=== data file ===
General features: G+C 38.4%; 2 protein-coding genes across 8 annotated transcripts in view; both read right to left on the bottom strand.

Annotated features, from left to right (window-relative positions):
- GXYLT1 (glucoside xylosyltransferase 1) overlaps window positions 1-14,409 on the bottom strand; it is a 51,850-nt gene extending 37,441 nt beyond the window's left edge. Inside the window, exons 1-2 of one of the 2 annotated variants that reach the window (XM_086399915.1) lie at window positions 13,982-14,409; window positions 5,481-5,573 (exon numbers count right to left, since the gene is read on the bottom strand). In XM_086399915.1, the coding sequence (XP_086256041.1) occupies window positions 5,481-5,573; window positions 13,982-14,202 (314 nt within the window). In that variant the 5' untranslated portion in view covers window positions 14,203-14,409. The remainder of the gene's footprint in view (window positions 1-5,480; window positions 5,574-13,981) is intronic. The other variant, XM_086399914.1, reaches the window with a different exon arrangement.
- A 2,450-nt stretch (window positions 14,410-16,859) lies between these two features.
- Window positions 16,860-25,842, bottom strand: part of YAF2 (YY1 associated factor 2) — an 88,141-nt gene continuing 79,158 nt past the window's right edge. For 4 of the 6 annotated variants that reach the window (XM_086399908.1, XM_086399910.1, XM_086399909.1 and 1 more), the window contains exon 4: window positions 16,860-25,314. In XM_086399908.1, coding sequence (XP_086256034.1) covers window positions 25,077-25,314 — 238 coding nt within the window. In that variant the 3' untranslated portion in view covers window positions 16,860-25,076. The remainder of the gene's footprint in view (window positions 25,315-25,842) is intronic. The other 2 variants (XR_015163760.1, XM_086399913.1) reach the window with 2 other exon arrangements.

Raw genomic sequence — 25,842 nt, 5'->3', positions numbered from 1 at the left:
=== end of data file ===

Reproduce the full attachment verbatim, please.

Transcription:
General features: G+C 38.4%; 2 protein-coding genes across 8 annotated transcripts in view; both read right to left on the bottom strand.

Annotated features, from left to right (window-relative positions):
- GXYLT1 (glucoside xylosyltransferase 1) overlaps window positions 1-14,409 on the bottom strand; it is a 51,850-nt gene extending 37,441 nt beyond the window's left edge. Inside the window, exons 1-2 of one of the 2 annotated variants that reach the window (XM_086399915.1) lie at window positions 13,982-14,409; window positions 5,481-5,573 (exon numbers count right to left, since the gene is read on the bottom strand). In XM_086399915.1, the coding sequence (XP_086256041.1) occupies window positions 5,481-5,573; window positions 13,982-14,202 (314 nt within the window). In that variant the 5' untranslated portion in view covers window positions 14,203-14,409. The remainder of the gene's footprint in view (window positions 1-5,480; window positions 5,574-13,981) is intronic. The other variant, XM_086399914.1, reaches the window with a different exon arrangement.
- A 2,450-nt stretch (window positions 14,410-16,859) lies between these two features.
- Window positions 16,860-25,842, bottom strand: part of YAF2 (YY1 associated factor 2) — an 88,141-nt gene continuing 79,158 nt past the window's right edge. For 4 of the 6 annotated variants that reach the window (XM_086399908.1, XM_086399910.1, XM_086399909.1 and 1 more), the window contains exon 4: window positions 16,860-25,314. In XM_086399908.1, coding sequence (XP_086256034.1) covers window positions 25,077-25,314 — 238 coding nt within the window. In that variant the 3' untranslated portion in view covers window positions 16,860-25,076. The remainder of the gene's footprint in view (window positions 25,315-25,842) is intronic. The other 2 variants (XR_015163760.1, XM_086399913.1) reach the window with 2 other exon arrangements.

Raw genomic sequence — 25,842 nt, 5'->3', positions numbered from 1 at the left: